Generating ideas is a deeply important talent. Problems can be solved. Solutions get chosen from pools of ideas. Sometimes, all you have is one idea. And if it happens to be the perfect solution, then that’s great.
But most of the time, it’s a huge benefit to have a large pool of ideas to choose from. The process of brainstorming is so dear to our hearts, and so crucial to communication design, that we thought we would give an example of a list of brainstorms that we developed during a bluesky session around a classic problem.
The problem is that a needle is lost in a haystack.
Here are some spitball ideas:
- Burn down the haystack
- Heat up the stack of hay, let it cool and use an infrared camera to track the heat of the needle
- Drop the haystack through an agitating grate or mesh
- Look for electromagnetic radiation that is unique to the needle
- Get bacteria to eat the hay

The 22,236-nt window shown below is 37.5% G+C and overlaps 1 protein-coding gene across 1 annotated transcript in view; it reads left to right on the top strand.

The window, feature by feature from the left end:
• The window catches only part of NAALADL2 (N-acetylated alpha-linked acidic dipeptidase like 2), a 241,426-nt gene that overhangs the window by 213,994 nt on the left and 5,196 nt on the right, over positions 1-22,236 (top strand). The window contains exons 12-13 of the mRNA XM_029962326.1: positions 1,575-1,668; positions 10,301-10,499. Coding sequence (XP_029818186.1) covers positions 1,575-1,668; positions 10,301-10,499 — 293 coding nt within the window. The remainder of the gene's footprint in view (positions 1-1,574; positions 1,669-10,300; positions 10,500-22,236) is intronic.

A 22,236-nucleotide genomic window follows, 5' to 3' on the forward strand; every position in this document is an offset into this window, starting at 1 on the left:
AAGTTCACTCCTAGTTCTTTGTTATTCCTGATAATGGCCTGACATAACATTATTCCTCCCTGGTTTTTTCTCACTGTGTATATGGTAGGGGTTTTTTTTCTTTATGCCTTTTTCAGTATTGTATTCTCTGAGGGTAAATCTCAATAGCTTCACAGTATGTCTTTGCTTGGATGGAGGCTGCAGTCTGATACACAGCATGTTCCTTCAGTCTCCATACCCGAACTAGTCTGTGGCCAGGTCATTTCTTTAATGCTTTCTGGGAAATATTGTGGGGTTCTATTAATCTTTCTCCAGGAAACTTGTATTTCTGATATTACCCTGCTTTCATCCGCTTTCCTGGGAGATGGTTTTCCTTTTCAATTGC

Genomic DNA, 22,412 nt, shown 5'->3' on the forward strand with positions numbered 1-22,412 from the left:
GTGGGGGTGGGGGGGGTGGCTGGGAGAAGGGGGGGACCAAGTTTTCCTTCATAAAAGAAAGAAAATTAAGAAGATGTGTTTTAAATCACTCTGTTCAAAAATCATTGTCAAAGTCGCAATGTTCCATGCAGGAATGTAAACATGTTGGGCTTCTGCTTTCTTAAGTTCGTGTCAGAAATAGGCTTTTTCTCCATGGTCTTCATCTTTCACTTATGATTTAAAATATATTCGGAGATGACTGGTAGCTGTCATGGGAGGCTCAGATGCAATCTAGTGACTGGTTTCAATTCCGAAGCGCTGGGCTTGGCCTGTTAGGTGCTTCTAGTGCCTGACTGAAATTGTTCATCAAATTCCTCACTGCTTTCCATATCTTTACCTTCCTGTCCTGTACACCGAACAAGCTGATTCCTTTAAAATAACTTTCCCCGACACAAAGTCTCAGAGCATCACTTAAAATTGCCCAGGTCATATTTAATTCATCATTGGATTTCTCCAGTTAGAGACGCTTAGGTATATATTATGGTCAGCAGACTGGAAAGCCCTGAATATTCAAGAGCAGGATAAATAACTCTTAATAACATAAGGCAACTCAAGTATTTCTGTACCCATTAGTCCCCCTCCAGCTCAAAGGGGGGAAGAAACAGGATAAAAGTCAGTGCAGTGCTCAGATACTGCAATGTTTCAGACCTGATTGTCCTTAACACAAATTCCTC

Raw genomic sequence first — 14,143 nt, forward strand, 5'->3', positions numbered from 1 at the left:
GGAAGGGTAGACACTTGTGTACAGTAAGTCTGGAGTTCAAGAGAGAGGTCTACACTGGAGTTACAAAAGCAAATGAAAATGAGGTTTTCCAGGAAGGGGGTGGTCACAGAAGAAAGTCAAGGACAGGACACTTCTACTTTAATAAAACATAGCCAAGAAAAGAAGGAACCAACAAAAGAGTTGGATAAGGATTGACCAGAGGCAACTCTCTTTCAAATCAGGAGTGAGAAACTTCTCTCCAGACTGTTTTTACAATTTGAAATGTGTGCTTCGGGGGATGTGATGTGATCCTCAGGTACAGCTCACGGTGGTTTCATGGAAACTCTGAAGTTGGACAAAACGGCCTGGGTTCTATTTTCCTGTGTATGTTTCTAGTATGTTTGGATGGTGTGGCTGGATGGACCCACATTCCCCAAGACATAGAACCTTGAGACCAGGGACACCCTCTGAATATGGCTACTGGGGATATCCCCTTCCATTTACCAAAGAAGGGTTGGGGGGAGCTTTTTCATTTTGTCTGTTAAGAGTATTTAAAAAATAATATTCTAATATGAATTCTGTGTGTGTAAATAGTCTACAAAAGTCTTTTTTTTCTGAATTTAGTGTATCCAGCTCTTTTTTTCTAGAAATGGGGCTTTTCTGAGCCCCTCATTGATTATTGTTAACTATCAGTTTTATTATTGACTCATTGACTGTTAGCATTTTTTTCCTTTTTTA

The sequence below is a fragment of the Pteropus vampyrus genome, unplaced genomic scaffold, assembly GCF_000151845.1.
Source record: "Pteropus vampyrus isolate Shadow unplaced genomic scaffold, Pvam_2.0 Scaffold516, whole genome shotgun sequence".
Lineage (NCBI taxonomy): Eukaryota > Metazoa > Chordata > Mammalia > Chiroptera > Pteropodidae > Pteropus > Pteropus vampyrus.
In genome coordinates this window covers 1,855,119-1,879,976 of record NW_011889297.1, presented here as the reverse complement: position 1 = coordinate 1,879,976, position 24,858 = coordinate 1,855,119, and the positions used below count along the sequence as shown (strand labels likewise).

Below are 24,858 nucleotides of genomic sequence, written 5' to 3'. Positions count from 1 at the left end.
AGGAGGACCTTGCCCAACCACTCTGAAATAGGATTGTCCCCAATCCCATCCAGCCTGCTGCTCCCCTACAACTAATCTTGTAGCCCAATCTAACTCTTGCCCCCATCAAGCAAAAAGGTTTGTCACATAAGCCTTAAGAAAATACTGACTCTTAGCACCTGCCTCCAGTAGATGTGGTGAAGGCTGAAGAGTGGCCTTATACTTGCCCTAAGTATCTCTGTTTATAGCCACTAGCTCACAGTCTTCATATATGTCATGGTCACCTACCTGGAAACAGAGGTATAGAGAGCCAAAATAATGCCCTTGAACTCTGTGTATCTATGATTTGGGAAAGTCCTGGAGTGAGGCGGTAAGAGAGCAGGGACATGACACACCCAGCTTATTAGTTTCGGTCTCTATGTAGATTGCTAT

- Let the hay blow away in the wind
- Move one straw at a time, to a different pile
- Find out how the needle got in the haystack: track the route: was there a video?
- Find out how the needle got in the haystack: replicate the experiment with a new needle
- Use a really really strong magnet
- Dump the haystack in the water, and see what floats and what sinks
- Travel back in time to the moment before the needle fell in the haystack
- To heck with it; find an identical needle
- Ask Scotty to beam it up
- Pay the neighbourhood school children to remove the straw a strand at a time: a penny per strand means that 1000 strands is ten dollars
When we got here, we could have quit. But we didn’t let ourselves. Here’s five more:
- Wait five or ten years until only the needle remains
- Make the straw available for birds to use in their nests
- Divide the haystack into chunks (maybe 30 metric cubes) and commit to looking through a chunk per day
- Divide the haystack into chunks and find volunteers to take responsibility for each chunk
- Freeze the hay, and cause an earthquake that shatters the straw into tiny pieces of straw sand and sift it